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I don’t have many memories of the color grey. As a child, grey were the faceless, shifting bodies of coyotes that ran through the cornfields at night. Grey was the static on the TV, the space beneath the blankets where my step-father held my clenching hand through my first Stephen King movie. Grey was the storm clouds that moved, breaking across wide open skies. The tornado sirens that howled through the night. Cigarette ash overflowing the cut glass bowl, the silver streak across the Marlboro box.

Now, grey is the color of the rain drops that fall beside but never on me, the color of the pre-cancer that dots my father’s tar-coated lungs. Grey is dreamless sleep, unspoken words, a failure to connect. I move between cracks in the sidewalk, the grey that pulls at my heels, demanding, asking, accusing me of becoming someone new with every step. I can’t help it. I devour my world and try not to lose grip on my tenuous sense of self.

Grey has become, more urgently, the absence of a cure. When I was eighteen, I woke one morning with something large and impenetrable sitting in the soft curve of body where thighs meet belly. Chronic disease, blooming overnight, bringing with it pain that felt bright orange and searing hot at the time, but has faded, cooling into solid grey stone with distance. This, my illness, has become my grey area, the uncertainty I carry around with me always. It’s the threat of another flare-up. It’s the twenty foods I eat in rotation every single week without end. It’s another Halloween without chocolate and another birthday without cake. It’s wondering if and when I will lose the ability to function. To travel and write and interact with my world. It’s the weight I carry and the reason I bring my armor and warrior’s spirit everywhere I go.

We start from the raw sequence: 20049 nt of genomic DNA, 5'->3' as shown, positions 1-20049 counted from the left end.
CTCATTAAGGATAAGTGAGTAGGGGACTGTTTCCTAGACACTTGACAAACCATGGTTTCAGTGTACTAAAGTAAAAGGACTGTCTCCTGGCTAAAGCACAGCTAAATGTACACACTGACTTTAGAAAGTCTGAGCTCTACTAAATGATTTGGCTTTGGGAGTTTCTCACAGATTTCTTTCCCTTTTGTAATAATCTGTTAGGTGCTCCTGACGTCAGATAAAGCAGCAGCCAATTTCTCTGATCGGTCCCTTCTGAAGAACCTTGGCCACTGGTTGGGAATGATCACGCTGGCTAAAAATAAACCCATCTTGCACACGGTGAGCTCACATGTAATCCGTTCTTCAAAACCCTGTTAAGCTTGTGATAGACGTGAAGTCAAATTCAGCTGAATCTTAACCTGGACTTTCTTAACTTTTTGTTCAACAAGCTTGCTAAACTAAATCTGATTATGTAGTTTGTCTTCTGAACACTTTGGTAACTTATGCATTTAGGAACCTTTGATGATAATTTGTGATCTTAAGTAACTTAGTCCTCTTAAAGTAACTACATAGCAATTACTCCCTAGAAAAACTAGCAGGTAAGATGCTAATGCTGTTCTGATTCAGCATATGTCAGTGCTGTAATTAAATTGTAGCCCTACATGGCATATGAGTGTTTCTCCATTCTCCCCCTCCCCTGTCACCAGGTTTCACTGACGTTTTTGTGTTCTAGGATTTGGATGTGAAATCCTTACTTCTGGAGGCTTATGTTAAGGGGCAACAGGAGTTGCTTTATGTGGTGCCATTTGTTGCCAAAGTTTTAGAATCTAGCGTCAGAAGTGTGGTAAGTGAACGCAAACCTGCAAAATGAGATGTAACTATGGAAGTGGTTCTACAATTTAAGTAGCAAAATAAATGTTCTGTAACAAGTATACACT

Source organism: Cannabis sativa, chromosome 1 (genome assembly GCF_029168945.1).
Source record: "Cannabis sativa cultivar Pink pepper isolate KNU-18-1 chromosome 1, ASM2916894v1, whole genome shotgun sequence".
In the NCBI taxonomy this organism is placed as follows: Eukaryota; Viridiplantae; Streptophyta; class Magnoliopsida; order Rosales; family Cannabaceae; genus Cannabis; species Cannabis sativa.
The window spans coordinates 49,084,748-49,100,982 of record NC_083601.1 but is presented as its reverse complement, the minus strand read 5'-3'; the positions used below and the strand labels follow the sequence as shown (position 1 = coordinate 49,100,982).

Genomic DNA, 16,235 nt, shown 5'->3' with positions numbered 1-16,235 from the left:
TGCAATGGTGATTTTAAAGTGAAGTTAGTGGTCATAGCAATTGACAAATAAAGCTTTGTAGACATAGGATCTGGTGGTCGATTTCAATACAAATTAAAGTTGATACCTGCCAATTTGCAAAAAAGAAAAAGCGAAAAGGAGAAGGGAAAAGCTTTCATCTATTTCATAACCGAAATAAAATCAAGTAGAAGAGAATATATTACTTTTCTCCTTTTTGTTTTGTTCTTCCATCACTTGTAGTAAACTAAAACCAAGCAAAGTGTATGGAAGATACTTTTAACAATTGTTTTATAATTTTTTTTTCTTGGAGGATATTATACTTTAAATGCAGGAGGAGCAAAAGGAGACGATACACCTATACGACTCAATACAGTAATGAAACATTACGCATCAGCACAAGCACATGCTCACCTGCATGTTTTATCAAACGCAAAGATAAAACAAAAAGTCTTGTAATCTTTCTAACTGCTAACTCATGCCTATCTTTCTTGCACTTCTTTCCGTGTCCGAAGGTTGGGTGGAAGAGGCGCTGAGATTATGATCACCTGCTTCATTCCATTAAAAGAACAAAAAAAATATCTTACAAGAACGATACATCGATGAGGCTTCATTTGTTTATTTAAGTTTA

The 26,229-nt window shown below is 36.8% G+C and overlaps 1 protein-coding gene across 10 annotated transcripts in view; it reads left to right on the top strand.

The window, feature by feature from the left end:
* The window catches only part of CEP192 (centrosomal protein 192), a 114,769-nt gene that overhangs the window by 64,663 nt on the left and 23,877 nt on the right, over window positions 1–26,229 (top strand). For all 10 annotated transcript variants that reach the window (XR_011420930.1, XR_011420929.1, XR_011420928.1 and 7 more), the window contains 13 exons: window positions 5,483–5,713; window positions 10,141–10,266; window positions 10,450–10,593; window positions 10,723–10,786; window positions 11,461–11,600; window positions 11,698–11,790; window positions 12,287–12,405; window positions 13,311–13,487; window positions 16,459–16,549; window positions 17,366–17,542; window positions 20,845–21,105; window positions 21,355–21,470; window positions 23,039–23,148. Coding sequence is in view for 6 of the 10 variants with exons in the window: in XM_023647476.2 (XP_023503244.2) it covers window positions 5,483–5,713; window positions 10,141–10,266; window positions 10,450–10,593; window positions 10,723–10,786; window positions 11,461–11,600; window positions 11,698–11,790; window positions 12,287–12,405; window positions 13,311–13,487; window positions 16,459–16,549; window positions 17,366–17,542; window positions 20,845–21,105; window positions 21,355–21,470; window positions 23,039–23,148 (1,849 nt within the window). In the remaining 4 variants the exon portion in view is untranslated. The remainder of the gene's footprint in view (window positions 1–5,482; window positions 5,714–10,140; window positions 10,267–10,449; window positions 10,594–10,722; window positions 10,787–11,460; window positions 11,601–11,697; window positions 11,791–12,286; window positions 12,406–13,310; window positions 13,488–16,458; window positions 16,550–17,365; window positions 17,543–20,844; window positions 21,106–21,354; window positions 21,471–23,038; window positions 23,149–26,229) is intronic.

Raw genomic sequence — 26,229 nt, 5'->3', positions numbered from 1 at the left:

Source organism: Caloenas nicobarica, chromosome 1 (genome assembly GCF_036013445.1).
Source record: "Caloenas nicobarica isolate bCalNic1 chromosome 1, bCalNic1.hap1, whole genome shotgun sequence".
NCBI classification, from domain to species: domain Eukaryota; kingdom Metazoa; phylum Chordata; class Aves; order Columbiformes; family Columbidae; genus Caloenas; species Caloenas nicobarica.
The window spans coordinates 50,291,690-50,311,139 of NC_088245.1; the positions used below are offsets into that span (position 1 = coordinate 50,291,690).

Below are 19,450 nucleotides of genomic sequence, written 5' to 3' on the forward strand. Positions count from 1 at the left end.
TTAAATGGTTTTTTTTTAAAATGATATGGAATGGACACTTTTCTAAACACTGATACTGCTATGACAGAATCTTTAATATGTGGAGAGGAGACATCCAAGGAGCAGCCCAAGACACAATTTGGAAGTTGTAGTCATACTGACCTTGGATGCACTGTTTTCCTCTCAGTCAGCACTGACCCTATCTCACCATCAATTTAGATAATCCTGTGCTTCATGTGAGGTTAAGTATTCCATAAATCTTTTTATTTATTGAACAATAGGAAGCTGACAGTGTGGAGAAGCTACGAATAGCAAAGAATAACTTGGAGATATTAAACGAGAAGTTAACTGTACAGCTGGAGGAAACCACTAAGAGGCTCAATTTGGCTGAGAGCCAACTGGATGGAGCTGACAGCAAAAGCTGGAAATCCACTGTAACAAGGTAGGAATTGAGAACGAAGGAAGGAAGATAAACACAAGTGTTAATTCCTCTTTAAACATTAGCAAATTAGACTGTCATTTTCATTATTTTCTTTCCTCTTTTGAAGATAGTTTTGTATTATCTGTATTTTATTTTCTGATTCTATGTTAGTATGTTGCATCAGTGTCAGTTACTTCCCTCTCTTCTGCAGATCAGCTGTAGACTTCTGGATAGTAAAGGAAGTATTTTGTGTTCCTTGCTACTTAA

Grey is the color of unknowns. What’s most certain is not that I will know anything for sure, but that I will know as much as I can bear to hold. The rest will be floating grey in that roped-off area of my heart where I keep not secrets or dreams or fears, but everything I could never name, good, bad, life-changing or life-halting. What will the future bring and why is the past always just out of reach?

The stories and poems the editors of Halfway Down the Stairs have collected for this issue all have a name, but what’s less clear is what’s left unsaid, what lies just off screen in the grey area. We hope you enjoy this issue as much as we have in putting it together.


Sarah Wilkinson studies at Champlain College in the undergraduate Professional Writing program. She’s been published in several literary magazines, including Halfway Down the Stairs before she became an editor. She voraciously reads memoirs, looks forward to writing more than anything in the world, and advocates for those, like herself, who suffer from Interstitial Cystitis. She thinks everybody should know someone like her beloved English teacher, whose continued love and support has opened more doors than Sarah can count. She resides in both Burlington, VT and Richmond, VA.

© 2015, Sarah Wilkinson

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